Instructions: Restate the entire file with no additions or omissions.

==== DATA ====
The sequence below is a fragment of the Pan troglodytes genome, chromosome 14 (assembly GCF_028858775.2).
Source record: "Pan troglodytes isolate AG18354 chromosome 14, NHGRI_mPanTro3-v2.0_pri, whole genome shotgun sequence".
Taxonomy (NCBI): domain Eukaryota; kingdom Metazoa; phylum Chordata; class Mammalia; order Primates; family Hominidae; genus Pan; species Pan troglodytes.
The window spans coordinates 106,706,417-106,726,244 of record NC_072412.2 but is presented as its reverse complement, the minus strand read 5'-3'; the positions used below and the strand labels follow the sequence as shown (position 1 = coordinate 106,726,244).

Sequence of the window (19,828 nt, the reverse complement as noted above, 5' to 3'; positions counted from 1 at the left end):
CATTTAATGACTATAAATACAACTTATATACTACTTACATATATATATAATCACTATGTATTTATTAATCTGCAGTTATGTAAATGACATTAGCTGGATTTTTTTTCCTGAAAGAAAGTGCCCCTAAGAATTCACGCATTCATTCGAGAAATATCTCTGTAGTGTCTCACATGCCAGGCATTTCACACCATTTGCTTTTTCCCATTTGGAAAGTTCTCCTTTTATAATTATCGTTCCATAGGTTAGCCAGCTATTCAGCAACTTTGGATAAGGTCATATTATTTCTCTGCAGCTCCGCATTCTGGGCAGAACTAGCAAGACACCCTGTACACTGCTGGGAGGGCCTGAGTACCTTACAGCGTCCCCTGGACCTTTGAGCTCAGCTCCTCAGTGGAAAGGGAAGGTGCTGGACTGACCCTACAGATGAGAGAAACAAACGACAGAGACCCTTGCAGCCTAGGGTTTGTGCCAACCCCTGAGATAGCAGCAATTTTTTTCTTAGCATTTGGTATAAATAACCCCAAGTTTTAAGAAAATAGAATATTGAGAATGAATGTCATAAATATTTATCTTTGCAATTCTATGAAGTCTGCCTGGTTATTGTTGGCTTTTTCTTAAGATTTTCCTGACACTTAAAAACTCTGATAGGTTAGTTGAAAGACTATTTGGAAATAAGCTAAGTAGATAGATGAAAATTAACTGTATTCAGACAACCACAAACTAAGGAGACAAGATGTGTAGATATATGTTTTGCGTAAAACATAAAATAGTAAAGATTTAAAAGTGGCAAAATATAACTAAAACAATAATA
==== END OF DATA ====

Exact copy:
The sequence below is a fragment of the Pan troglodytes genome, chromosome 14 (assembly GCF_028858775.2).
Source record: "Pan troglodytes isolate AG18354 chromosome 14, NHGRI_mPanTro3-v2.0_pri, whole genome shotgun sequence".
Taxonomy (NCBI): domain Eukaryota; kingdom Metazoa; phylum Chordata; class Mammalia; order Primates; family Hominidae; genus Pan; species Pan troglodytes.
The window spans coordinates 106,706,417-106,726,244 of record NC_072412.2 but is presented as its reverse complement, the minus strand read 5'-3'; the positions used below and the strand labels follow the sequence as shown (position 1 = coordinate 106,726,244).

Sequence of the window (19,828 nt, the reverse complement as noted above, 5' to 3'; positions counted from 1 at the left end):
CATTTAATGACTATAAATACAACTTATATACTACTTACATATATATATAATCACTATGTATTTATTAATCTGCAGTTATGTAAATGACATTAGCTGGATTTTTTTTCCTGAAAGAAAGTGCCCCTAAGAATTCACGCATTCATTCGAGAAATATCTCTGTAGTGTCTCACATGCCAGGCATTTCACACCATTTGCTTTTTCCCATTTGGAAAGTTCTCCTTTTATAATTATCGTTCCATAGGTTAGCCAGCTATTCAGCAACTTTGGATAAGGTCATATTATTTCTCTGCAGCTCCGCATTCTGGGCAGAACTAGCAAGACACCCTGTACACTGCTGGGAGGGCCTGAGTACCTTACAGCGTCCCCTGGACCTTTGAGCTCAGCTCCTCAGTGGAAAGGGAAGGTGCTGGACTGACCCTACAGATGAGAGAAACAAACGACAGAGACCCTTGCAGCCTAGGGTTTGTGCCAACCCCTGAGATAGCAGCAATTTTTTTCTTAGCATTTGGTATAAATAACCCCAAGTTTTAAGAAAATAGAATATTGAGAATGAATGTCATAAATATTTATCTTTGCAATTCTATGAAGTCTGCCTGGTTATTGTTGGCTTTTTCTTAAGATTTTCCTGACACTTAAAAACTCTGATAGGTTAGTTGAAAGACTATTTGGAAATAAGCTAAGTAGATAGATGAAAATTAACTGTATTCAGACAACCACAAACTAAGGAGACAAGATGTGTAGATATATGTTTTGCGTAAAACATAAAATAGTAAAGATTTAAAAGTGGCAAAATATAACTAAAACAATAATA